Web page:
Opec agrees modest hike in supply after Saudi Arabia-Iran compromise

An oil pumpjack operates in the drive-thru area of a McDonald's in Bradford Pennsylvania

An oil pumpjack operates in the drive-thru area of a McDonald's in Bradford Pennsylvania

But the agreement failed to announce a clear target for the output increase, leaving traders guessing how much more OPEC will actually pump.

Benchmark Brent crude jumped $2.19 a barrel, or nearly 3 percent, to a high of $75.24 before slipping to around $75 by 1305 GMT.

Benchmark U.S. 10-year yields were up on Friday, but have declined on a weekly basis for two straight weeks.

By avoiding setting individual country targets, the deal appears to give Saudi Arabia the leeway to produce more than its official OPEC target and fill the gap left by those like Venezuela who can not pump enough to meet their official allocation.

The Organization of Petroleum Exporting Countries, OPEC, has agreed to raise oil production by around 1 million barrels per day from July 2018.

Iraq and Iran agreed last year to begin an oil swap deal this year, under which Iraq will send oil from its northern Kirkuk fields to Iran by truck, to be refined in Iran, while Iran will send the same amount of crude it receives to Iraq's southern ports for exports.

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The deal looked to be in line with many analysts' forecasts.

Saudi Energy Minister Khalid Al-Falih told reporters after the meeting that the deal was to make a "nominal" increase of 1 million barrels per day, Bloomberg News reported. The measure has helped rebalance the market in the past 18 months and lifted oil to around $75 per barrel from as low as $27 in 2016. But don't expect a drastic drop in oil price.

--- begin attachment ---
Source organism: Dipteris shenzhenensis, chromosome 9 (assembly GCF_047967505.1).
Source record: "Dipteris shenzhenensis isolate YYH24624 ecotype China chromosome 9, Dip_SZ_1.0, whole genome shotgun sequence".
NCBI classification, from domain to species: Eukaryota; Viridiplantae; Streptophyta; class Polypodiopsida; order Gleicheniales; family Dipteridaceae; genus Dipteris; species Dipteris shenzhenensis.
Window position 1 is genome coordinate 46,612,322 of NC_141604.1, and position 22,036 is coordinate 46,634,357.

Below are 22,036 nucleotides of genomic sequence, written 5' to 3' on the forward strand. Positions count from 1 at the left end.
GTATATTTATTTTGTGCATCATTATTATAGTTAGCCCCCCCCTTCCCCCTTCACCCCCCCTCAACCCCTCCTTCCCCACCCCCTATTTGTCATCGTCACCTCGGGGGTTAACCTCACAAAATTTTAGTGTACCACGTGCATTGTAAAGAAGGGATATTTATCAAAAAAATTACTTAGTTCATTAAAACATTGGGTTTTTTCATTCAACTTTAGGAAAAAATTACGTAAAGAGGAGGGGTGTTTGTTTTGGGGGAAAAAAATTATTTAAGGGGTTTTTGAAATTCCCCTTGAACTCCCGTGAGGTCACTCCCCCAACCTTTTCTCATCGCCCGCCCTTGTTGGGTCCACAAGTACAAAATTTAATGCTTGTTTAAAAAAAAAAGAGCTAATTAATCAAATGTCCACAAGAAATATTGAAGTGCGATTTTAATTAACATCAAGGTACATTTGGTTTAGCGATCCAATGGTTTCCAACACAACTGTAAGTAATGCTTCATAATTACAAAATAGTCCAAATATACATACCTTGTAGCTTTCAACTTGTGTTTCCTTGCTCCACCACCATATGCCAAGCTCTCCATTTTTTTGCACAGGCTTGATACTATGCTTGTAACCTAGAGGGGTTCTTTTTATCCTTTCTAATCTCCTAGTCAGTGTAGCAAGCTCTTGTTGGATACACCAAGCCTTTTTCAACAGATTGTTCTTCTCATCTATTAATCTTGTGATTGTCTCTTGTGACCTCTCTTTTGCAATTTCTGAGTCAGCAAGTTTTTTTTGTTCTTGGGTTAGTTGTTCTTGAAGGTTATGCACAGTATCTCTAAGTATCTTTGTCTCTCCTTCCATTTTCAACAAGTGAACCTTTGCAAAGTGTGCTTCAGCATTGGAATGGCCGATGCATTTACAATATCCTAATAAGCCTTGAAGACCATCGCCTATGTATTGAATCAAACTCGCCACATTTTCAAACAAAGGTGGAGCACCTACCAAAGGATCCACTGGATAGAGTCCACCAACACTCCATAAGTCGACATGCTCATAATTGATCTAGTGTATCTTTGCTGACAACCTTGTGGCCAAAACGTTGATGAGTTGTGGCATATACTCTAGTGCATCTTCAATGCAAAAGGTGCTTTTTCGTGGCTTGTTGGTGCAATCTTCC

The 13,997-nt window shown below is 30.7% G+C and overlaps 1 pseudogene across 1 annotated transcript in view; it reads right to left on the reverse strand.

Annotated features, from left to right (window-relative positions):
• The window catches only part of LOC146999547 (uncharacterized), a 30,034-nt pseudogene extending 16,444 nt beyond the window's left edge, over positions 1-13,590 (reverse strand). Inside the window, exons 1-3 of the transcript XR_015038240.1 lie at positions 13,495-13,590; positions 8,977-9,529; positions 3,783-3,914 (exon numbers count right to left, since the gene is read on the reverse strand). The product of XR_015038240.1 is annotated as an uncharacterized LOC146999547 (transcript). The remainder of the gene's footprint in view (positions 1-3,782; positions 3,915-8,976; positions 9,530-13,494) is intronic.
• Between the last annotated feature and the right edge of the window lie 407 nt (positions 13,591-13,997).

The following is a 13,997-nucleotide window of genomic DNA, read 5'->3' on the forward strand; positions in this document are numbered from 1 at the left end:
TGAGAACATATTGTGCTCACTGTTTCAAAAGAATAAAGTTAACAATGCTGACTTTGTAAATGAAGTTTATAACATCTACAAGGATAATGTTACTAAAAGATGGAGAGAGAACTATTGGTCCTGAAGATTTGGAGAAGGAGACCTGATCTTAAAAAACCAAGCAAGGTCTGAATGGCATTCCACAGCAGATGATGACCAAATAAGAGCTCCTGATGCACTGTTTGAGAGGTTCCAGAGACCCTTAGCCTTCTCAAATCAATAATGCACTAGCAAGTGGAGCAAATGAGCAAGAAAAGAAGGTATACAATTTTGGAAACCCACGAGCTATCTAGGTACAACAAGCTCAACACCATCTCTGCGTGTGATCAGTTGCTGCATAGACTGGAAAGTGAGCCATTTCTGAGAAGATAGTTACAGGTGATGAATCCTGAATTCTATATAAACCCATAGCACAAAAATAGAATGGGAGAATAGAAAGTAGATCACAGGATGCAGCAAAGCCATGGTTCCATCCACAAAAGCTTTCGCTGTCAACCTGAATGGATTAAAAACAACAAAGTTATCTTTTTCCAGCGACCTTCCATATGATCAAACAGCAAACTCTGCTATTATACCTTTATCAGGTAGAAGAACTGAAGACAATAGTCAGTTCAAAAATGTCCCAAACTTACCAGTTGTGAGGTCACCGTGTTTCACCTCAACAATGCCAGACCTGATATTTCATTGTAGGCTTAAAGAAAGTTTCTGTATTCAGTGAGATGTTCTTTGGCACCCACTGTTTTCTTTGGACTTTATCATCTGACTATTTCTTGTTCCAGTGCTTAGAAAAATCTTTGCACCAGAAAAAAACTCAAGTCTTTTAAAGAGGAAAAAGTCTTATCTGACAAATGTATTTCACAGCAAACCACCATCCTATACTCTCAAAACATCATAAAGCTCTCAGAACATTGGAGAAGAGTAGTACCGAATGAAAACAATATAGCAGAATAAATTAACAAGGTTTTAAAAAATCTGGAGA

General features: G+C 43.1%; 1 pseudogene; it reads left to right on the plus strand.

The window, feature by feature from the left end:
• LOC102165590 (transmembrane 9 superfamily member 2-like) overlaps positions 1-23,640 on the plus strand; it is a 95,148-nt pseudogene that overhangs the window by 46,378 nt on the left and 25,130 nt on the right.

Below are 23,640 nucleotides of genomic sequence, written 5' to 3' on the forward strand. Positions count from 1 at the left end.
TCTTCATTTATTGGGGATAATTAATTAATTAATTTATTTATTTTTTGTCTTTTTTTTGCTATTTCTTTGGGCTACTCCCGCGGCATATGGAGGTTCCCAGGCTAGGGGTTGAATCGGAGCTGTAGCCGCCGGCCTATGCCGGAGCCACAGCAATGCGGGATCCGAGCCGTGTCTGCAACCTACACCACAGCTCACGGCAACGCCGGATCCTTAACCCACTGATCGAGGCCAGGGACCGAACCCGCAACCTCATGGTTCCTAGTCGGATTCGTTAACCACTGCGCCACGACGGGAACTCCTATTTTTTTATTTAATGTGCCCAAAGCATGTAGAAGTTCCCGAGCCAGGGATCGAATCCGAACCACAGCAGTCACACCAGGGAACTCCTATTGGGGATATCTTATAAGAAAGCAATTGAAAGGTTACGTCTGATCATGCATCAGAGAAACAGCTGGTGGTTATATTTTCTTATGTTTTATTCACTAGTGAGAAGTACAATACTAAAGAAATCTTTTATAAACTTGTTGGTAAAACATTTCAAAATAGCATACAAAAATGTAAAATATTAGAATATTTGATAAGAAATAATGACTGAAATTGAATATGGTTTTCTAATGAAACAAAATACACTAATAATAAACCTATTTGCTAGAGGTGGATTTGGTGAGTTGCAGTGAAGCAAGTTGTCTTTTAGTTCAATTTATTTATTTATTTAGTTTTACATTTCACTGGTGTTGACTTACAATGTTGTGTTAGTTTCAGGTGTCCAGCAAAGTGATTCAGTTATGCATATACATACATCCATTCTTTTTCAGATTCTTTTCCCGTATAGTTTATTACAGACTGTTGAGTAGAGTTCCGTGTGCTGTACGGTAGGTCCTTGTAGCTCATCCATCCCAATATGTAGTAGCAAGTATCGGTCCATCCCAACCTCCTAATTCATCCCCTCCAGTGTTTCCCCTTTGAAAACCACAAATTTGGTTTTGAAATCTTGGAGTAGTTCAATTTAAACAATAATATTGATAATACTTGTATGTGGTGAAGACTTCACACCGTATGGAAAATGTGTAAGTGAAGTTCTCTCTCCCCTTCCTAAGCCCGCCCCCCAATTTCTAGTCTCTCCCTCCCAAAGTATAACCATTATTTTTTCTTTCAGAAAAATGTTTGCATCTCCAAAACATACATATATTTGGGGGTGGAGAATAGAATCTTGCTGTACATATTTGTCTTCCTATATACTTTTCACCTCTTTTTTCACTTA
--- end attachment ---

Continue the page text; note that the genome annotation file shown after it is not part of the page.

The group started withholding supply in 2017 and this year, amid strong demand, the market tightened significantly, triggering calls by consumers for higher supply. But with crude futures recently soaring to multi-year highs on strong demand, dwindling output from Venezuela and renewed US sanctions on Iran, energy ministers are anxious about the market overheating.

Another big uncertainty for oil is the escalating dispute between the United States and its trading partners, which could hit USA crude oil exports to China.

The editorial followed stinging remarks from China's commerce ministry on Thursday accusing the United States of being "capricious" over bilateral trade issues.

If a 25 percent duty on US crude imports is implemented by Beijing, American oil would become uncompetitive in China, forcing it to seek buyers elsewhere.

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